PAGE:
The ratio of container rollovers remained far higher compared to a year earlier at most maritime hubs, according to Ocean Insights, the world’s leading real-time and predictive ocean container tracking data provider to forwarders and shippers.
However, supply chain disruption due to container rollovers at leading transshipment ports eased marginally for shippers in September compared to August.
The latest global container port rollover findings were compiled by analyzing Ocean Insights’ proprietary global container tracking data through to the end of September.
The results revealed that in most leading container shipping hubs between a fifth and a third of transshipment cargo was subject to rollovers, adding to the supply chain disruption experienced by shippers in many parts of the world due to capacity and equipment shortages.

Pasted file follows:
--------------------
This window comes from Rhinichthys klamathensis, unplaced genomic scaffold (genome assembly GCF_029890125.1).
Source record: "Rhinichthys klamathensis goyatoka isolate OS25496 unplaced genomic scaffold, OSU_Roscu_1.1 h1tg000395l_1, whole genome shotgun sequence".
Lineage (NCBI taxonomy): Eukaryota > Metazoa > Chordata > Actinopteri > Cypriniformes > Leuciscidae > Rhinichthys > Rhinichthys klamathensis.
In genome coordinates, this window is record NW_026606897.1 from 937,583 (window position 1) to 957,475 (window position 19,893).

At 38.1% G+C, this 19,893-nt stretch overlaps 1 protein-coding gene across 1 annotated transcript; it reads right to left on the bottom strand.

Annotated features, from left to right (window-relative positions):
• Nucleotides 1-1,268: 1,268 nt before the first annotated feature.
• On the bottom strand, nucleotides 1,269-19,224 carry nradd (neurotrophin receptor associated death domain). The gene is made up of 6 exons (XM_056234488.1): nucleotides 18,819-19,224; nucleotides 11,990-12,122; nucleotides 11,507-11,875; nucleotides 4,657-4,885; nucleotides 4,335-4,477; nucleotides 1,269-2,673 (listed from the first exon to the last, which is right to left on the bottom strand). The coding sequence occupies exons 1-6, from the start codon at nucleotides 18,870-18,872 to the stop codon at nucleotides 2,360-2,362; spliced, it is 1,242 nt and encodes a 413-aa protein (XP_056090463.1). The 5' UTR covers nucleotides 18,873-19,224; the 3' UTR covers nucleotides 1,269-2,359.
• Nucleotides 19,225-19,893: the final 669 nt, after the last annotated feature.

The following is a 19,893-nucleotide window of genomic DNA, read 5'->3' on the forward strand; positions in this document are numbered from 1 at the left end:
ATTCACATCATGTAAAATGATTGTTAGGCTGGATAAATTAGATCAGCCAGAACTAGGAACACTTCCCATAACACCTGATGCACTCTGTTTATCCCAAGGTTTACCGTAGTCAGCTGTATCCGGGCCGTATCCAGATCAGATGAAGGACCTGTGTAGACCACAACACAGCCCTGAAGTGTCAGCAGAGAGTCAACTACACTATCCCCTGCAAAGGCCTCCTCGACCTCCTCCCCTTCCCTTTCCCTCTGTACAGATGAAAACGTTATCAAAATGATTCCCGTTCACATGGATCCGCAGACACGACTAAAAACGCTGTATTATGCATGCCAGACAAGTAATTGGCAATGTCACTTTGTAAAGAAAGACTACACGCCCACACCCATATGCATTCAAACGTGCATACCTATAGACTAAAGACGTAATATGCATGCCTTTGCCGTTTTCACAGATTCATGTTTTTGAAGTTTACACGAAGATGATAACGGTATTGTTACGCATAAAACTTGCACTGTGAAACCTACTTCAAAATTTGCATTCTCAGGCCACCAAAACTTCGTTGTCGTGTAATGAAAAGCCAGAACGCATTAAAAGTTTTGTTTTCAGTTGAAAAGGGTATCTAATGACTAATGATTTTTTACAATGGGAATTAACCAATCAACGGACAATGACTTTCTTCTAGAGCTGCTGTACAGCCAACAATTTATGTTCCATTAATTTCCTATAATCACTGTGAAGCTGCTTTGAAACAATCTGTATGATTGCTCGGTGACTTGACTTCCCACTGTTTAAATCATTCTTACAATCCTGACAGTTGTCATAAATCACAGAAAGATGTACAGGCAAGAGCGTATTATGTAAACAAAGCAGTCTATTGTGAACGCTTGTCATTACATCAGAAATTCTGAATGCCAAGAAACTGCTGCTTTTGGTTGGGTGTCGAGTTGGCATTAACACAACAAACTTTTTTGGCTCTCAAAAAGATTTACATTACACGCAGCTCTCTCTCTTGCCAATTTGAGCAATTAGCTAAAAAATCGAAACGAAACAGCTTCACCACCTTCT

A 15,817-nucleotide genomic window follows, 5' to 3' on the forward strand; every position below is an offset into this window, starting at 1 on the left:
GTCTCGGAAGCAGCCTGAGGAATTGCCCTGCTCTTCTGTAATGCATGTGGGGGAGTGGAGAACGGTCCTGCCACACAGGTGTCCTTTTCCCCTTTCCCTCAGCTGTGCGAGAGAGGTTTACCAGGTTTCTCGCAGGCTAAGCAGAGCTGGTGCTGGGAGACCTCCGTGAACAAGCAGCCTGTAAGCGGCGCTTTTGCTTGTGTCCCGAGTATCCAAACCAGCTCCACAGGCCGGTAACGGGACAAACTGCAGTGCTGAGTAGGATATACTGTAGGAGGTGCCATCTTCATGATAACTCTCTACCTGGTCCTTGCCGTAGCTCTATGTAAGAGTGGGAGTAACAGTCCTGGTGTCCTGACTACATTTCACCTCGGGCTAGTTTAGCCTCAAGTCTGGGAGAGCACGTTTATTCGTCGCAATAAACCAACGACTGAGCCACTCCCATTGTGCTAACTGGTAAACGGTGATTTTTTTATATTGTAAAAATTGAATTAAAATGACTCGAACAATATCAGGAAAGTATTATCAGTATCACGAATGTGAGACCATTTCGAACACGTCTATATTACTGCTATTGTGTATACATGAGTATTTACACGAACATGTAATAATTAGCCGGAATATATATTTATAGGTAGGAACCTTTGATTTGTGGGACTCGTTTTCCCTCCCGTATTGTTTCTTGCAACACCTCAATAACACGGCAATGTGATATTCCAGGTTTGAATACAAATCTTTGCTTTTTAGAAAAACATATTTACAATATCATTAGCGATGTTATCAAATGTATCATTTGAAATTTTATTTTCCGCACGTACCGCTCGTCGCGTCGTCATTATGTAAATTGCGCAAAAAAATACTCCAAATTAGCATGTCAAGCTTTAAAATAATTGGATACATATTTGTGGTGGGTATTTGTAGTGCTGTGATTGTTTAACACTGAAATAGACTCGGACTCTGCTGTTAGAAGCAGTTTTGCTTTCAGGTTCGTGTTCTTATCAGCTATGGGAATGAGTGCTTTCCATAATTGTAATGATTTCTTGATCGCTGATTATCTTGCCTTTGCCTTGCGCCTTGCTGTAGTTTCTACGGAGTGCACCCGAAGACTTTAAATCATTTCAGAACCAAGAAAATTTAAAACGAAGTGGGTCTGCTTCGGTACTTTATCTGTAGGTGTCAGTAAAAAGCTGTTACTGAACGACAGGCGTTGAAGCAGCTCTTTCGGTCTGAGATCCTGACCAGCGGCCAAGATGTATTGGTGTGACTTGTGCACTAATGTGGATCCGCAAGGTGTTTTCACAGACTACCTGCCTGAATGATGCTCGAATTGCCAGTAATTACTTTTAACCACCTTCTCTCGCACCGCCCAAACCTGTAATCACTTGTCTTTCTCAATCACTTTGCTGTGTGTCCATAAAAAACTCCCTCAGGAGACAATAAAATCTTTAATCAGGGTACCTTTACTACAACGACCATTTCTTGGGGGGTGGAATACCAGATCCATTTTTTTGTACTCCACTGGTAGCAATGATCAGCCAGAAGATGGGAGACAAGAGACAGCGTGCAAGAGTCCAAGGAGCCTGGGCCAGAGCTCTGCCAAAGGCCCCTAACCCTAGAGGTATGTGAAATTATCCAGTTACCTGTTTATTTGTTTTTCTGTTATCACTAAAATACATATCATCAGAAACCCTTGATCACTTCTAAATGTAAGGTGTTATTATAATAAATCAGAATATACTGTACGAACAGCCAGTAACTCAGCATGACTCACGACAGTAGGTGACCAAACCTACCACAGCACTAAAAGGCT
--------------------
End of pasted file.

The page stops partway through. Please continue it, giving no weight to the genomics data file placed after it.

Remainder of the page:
Josh Brazil, Chief Operations Officer at Ocean insights said: “Container lines were taken by surprise by the surge in demand for shipments as coronavirus lockdowns were eased during the summer.
“Schedules are clearly still suffering significant disruption and, in many ports, this is being exacerbated by equipment shortages which are adding to rate inflation and logistics bottlenecks and inefficiencies.
“As a result, carriers are frequently rolling cargo, which can result in significant delays and knock-on costs for customers, especially if they are not notified by the line in advance, which customers tell us is quite common.
“Early indications in October suggest supply chain disruptions and significant rollovers will continue deep into the fourth quarter as peak season demand continues to surprise.”
Dubai’s Jebel Ali port saw rollovers, calculated by Ocean Insights as the percentage of cargo arriving at the port for transshipment that was shipped on a different vessel than originally scheduled, drop to 31.8% in September from 34.9% in August.